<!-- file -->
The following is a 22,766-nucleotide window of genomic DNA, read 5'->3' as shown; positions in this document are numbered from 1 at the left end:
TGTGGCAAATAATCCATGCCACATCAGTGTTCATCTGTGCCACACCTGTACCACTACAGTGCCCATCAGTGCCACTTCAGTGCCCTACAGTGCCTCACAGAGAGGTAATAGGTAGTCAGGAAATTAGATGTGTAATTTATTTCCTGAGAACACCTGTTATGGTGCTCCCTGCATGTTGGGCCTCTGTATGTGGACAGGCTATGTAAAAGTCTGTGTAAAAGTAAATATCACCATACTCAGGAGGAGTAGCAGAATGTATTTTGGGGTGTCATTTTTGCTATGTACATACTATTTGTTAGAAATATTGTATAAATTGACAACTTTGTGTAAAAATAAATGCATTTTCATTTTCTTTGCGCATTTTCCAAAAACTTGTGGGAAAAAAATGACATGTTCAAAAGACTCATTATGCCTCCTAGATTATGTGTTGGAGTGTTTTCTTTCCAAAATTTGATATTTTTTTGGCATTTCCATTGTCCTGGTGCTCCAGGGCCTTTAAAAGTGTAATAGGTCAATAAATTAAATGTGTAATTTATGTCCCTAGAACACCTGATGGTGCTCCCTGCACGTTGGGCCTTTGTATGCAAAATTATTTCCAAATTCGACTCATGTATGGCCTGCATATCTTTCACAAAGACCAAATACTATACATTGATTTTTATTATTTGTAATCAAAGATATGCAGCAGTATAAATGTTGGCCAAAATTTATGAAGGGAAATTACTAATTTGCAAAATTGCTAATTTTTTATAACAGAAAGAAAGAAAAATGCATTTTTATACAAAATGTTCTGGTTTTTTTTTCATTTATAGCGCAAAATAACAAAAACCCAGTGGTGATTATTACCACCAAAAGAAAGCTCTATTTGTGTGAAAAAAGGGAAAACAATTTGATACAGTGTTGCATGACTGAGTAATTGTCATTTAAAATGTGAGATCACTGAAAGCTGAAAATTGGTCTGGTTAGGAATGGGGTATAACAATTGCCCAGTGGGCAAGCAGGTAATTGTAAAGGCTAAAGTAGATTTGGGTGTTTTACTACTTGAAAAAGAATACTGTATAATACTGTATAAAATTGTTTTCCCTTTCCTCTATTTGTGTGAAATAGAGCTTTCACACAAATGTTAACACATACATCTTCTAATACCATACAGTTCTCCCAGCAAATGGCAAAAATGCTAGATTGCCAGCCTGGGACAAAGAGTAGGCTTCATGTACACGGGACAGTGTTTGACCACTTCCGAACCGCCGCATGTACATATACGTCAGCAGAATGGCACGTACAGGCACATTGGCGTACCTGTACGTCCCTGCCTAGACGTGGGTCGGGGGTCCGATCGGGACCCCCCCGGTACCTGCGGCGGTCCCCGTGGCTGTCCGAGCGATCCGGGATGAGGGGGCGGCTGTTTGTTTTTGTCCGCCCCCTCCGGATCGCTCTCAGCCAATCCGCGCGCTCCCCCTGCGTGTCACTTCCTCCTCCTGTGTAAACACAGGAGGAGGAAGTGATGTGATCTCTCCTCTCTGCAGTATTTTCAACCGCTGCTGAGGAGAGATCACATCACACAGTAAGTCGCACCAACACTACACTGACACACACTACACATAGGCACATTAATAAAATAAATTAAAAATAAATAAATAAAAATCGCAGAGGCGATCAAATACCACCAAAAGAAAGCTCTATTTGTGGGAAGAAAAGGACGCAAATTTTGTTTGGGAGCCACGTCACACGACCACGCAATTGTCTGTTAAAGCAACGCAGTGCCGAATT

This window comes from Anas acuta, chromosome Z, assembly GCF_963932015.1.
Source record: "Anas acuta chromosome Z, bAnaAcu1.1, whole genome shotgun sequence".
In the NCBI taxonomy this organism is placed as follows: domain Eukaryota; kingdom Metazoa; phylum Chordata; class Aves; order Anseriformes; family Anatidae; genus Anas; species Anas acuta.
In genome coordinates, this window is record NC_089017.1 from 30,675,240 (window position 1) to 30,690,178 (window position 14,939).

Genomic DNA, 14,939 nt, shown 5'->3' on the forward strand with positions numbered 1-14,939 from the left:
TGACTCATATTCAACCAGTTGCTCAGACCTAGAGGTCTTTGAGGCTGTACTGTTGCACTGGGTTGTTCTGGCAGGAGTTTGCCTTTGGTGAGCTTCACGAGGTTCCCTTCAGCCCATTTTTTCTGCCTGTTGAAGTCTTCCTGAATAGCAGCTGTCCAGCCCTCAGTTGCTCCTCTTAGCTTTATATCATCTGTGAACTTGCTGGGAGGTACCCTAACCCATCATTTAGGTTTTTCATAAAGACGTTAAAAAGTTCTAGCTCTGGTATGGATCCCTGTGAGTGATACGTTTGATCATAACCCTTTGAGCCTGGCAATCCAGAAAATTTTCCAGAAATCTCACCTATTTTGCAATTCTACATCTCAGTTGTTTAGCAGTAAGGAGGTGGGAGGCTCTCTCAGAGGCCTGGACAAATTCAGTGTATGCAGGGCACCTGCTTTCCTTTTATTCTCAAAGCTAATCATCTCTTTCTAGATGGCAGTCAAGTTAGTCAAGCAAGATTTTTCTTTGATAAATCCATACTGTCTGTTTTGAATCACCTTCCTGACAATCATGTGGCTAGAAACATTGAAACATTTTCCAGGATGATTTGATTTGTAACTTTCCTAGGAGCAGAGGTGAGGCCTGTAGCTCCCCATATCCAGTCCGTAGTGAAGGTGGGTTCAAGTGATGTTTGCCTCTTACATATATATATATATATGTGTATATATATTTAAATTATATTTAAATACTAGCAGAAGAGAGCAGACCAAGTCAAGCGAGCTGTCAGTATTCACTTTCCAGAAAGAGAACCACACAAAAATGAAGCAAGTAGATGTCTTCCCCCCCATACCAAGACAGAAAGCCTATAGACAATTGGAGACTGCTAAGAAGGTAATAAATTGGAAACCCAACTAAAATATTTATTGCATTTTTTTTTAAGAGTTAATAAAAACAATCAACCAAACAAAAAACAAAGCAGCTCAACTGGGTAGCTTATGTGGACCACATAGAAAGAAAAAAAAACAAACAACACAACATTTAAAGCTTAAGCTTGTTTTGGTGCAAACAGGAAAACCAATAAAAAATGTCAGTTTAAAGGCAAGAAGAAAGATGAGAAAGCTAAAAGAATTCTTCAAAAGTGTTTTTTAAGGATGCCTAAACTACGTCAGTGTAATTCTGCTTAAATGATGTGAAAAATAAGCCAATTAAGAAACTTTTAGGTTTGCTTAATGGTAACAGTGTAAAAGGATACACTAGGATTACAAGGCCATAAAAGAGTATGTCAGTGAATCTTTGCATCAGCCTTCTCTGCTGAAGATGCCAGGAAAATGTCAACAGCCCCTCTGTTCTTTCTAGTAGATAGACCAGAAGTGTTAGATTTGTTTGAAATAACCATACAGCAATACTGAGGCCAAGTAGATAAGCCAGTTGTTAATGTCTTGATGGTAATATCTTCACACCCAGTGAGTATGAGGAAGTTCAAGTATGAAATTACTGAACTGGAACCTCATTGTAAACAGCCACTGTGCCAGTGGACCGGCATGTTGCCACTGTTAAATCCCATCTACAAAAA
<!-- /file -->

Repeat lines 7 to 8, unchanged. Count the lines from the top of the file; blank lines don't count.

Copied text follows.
Genomic DNA, 14,939 nt, shown 5'->3' on the forward strand with positions numbered 1-14,939 from the left:
TGACTCATATTCAACCAGTTGCTCAGACCTAGAGGTCTTTGAGGCTGTACTGTTGCACTGGGTTGTTCTGGCAGGAGTTTGCCTTTGGTGAGCTTCACGAGGTTCCCTTCAGCCCATTTTTTCTGCCTGTTGAAGTCTTCCTGAATAGCAGCTGTCCAGCCCTCAGTTGCTCCTCTTAGCTTTATATCATCTGTGAACTTGCTGGGAGGTACCCTAACCCATCATTTAGGTTTTTCATAAAGACGTTAAAAAGTTCTAGCTCTGGTATGGATCCCTGTGAGTGATACGTTTGATCATAACCCTTTGAGCCTGGCAATCCAGAAAATTTTCCAGAAATCTCACCTATTTTGCAATTCTACATCTCAGTTGTTTAGCAGTAAGGAGGTGGGAGGCTCTCTCAGAGGCCTGGACAAATTCAGTGTATGCAGGGCACCTGCTTTCCTTTTATTCTCAAAGCTAATCATCTCTTTCTAGATGGCAGTCAAGTTAGTCAAGCAAGATTTTTCTTTGATAAATCCATACTGTCTGTTTTGAATCACCTTCCTGACAATCATGTGGCTAGAAACATTGAAACATTTTCCAGGATGATTTGATTTGTAACTTTCCTAGGAGCAGAGGTGAGGCCTGTAGCTCCCCATATCCAGTCCGTAGTGAAGGTGGGTTCAAGTGATGTTTGCCTCTTACATATATATATATATATGTGTATATATATTTAAATTATATTTAAATACTAGCAGAAGAGAGCAGACCAAGTCAAGCGAGCTGTCAGTATTCACTTTCCAGAAAGAGAACCACACAAAAATGAAGCAAGTAGATGTCTTCCCCCCCATACCAAGACAGAAAGCCTATAGACAATTGGAGACTGCTAAGAAGGTAATAAATTGGAAACCCAACTAAAATATTTATTGCATTTTTTTTTAAGAGTTAATAAAAACAATCAACCAAACAAAAAACAAAGCAGCTCAACTGGGTAGCTTATGTGGACCACATAGAAAGAAAAAAAAACAAACAACACAACATTTAAAGCTTAAGCTTGTTTTGGTGCAAACAGGAAAACCAATAAAAAATGTCAGTTTAAAGGCAAGAAGAAAGATGAGAAAGCTAAAAGAATTCTTCAAAAGTGTTTTTTAAGGATGCCTAAACTACGTCAGTGTAATTCTGCTTAAATGATGTGAAAAATAAGCCAATTAAGAAACTTTTAGGTTTGCTTAATGGTAACAGTGTAAAAGGATACACTAGGATTACAAGGCCATAAAAGAGTATGTCAGTGAATCTTTGCATCAGCCTTCTCTGCTGAAGATGCCAGGAAAATGTCAACAGCCCCTCTGTTCTTTCTAGTAGATAGACCAGAAGTGTTAGATTTGTTTGAAATAACCATACAGCAATACTGAGGCCAAGTAGATAAGCCAGTTGTTAATGTCTTGATGGTAATATCTTCACACCCAGTGAGTATGAGGAAGTTCAAGTATGAAATTACTGAACTGGAACCTCATTGTAAACAGCCACTGTGCCAGTGGACCGGCATGTTGCCACTGTTAAATCCCATCTACAAAAA